“Well…he lacks any kind of depth. He wants the black stallion. He starts out wanting the black stallion. He wants the black stallion in the middle. He ends up with the black stallion. He never really shows any kind of sympathy for anyone else, or relatability, or, what’s the word. Vulnerability. And then he never does anything heroic. He doesn’t rescue the princess out of the goodness of his heart. He doesn’t fight the corsairs….he doesn’t challenge the evil cousin…all he does is chase the horse. And that’s not even heroic! The horse could have roamed free and been fine! Also he’s incredibly rude and patronizing to the princess. Like, consistently.”

“Okay…but she’s into it.”

“Well, he was played by this guy Jeff Chandler, who was kind of the It Guy in the 1950s. All the leading ladies wanted him in their movies.”


“He actually is kind of a hunk. But he’s such a boor and he has such a stupid costume in this movie, it’s ridiculuous. But anyway. It was kind of a fun movie and Maureen O’Hara was really good, and now I’ve deleted it off my hard drive and next up is Fort Worth.

“That’s a place in Texas.”

“It’s also a movie.”

Mighty One, We Have Lost Us Another

b9fc5c5c-charlesyeagerChuck Yeager has reached out and touched the face of God.

He was 97.

He was the first man to break the sound barrier, an ace pilot and a lifelong flier.

[…]He totaled 12.5 aerial victories and shot down 13 German planes on 64 missions during World War II, “including five Me109s on 12 October and four FW 190s on 27 November,” his website added.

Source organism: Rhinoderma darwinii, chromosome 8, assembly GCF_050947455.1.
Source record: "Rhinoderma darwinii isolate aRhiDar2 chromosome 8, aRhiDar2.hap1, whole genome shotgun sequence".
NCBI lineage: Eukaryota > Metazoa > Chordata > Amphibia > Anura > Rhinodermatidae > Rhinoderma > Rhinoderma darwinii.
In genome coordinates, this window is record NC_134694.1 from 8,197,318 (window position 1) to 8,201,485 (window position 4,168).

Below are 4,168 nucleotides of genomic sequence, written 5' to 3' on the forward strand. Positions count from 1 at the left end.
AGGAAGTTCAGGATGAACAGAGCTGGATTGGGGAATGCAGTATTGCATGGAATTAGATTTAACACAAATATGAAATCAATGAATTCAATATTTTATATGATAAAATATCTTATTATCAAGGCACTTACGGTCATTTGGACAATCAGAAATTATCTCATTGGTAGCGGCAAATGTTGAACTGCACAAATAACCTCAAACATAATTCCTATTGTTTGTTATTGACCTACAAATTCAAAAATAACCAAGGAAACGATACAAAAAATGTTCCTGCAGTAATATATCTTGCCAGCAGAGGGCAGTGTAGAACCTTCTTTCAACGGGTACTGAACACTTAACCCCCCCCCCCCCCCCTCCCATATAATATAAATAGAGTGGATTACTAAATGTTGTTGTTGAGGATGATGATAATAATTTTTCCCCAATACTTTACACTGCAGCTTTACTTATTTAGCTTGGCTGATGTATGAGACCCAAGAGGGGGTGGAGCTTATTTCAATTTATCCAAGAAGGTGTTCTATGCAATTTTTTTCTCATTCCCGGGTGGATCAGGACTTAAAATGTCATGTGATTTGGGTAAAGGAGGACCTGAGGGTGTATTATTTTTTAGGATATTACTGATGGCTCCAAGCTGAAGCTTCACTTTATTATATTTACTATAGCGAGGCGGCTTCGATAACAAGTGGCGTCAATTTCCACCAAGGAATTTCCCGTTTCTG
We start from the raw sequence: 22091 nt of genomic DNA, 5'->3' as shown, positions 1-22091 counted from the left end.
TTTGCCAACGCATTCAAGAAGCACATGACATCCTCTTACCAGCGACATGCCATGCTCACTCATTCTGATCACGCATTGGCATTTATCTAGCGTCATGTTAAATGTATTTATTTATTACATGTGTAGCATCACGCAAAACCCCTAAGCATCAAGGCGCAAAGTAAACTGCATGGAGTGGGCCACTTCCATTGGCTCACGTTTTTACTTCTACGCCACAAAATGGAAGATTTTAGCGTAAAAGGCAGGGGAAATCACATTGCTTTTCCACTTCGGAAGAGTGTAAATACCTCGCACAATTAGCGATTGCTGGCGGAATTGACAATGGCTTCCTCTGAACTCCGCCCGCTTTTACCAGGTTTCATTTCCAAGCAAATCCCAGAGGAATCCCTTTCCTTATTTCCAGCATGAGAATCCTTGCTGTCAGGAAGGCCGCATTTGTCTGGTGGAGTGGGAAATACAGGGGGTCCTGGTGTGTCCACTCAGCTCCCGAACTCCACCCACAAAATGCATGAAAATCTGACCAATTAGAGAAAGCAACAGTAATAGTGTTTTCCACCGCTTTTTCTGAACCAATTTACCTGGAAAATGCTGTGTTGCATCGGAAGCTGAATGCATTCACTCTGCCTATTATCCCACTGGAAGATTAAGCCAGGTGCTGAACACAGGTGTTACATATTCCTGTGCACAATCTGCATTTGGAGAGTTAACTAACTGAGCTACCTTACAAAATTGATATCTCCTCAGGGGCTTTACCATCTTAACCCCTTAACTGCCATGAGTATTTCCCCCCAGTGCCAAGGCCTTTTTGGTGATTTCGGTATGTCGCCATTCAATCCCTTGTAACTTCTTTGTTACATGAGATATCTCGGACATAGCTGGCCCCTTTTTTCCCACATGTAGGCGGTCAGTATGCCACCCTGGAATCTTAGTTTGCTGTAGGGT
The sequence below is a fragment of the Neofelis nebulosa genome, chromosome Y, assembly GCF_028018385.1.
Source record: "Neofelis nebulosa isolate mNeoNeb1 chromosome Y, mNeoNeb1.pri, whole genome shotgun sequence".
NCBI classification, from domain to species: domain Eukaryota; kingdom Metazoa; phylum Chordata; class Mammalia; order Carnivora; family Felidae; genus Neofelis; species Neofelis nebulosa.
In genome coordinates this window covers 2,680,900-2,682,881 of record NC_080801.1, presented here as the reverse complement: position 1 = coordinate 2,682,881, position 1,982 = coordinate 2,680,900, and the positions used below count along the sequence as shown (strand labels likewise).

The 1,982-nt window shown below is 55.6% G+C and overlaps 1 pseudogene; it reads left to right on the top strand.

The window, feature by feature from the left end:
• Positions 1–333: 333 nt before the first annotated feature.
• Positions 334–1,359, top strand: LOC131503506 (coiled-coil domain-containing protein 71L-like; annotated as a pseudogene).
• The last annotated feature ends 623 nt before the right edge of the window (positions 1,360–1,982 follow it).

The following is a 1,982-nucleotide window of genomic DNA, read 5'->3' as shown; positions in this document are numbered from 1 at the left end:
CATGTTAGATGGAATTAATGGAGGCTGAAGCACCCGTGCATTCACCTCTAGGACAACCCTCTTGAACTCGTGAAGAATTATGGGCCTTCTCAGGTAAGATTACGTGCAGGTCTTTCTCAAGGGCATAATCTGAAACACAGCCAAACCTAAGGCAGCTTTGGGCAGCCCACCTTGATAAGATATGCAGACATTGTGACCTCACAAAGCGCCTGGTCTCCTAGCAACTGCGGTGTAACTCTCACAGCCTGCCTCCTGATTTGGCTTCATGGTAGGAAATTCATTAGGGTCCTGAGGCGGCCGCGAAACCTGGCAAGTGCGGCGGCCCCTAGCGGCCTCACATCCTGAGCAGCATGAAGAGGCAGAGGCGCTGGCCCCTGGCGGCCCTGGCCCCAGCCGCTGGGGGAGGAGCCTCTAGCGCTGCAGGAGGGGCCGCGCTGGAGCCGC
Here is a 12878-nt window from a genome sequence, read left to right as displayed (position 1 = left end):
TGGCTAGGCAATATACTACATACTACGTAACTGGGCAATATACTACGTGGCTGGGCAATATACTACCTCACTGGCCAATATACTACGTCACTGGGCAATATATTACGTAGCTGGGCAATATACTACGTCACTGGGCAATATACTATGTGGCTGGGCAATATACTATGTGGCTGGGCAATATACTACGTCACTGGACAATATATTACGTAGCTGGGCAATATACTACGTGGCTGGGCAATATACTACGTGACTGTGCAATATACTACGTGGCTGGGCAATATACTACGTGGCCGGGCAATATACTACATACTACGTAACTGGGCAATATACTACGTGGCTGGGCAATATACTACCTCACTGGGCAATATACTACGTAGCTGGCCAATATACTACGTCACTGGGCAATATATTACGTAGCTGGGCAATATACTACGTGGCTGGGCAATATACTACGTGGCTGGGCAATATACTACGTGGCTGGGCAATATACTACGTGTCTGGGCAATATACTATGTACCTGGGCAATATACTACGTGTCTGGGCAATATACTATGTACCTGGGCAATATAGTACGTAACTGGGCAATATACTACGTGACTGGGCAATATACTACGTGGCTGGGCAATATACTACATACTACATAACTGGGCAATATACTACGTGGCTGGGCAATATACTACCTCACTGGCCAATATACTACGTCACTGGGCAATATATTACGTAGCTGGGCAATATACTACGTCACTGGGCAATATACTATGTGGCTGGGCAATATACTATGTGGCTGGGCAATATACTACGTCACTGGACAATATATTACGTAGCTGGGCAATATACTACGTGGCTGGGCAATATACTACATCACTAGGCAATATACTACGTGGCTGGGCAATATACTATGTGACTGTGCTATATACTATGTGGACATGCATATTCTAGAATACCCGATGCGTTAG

After World War II, he became a test pilot beginning at Wright-Patterson Air Force Base in Dayton, Ohio.

Yeager retired from the Air Force in 1975 and moved to a ranch in Cedar Ridge in Northern California where he continued working as a consultant to the Air Force and Northrop Corp. He flew for more than 60 years, including piloting an F-15 to near 1,000 mph at Edwards Air Force Base in October 2002 at the age of 79.

The legendary pilot and retired brigadier general became the first man to fly faster than the speed of sound on Oct. 14, 1947.

The giants are passing on, and the frontiers are growing ever smaller. We are lesser sons of greater sires.

A Weird Cinema article about: Ryuhei Kitamura’s Versus

So there is this movie which was made, wow, almost twenty years ago by a guy and his friends out in the woods behind one of their houses. Thing is, although the movie was low-budget, it was not amateur; it had a technically proficient film crew and a director who know what he was doing and how, or had at least graduated from film school and thought he did. It’s been re-released on DVD.

Mexican stand-offs, decapitations and slow-motion fistfights notwithstanding, the most impressive thing about Versus is that it’s actually entertaining for a full two hours.


The film’s greatest achievement, however, is how perfectly it captures the sense of fun that goes into making a movie. Versus is carried by a cast who had to double as on-set chefs, production assistants and stunt co-ordinators in order to finance the film – and they all had so much fun that they did it all again a few years later, shooting a load of extra footage for an expanded release. It’s a B-movie masterpiece, a bargain bin classic, and the stuff of legend. See it now, and don’t ever look back.

It’s a neat little movie which is greater than the sum of its parts and I was kind of chuffed to see an article about it.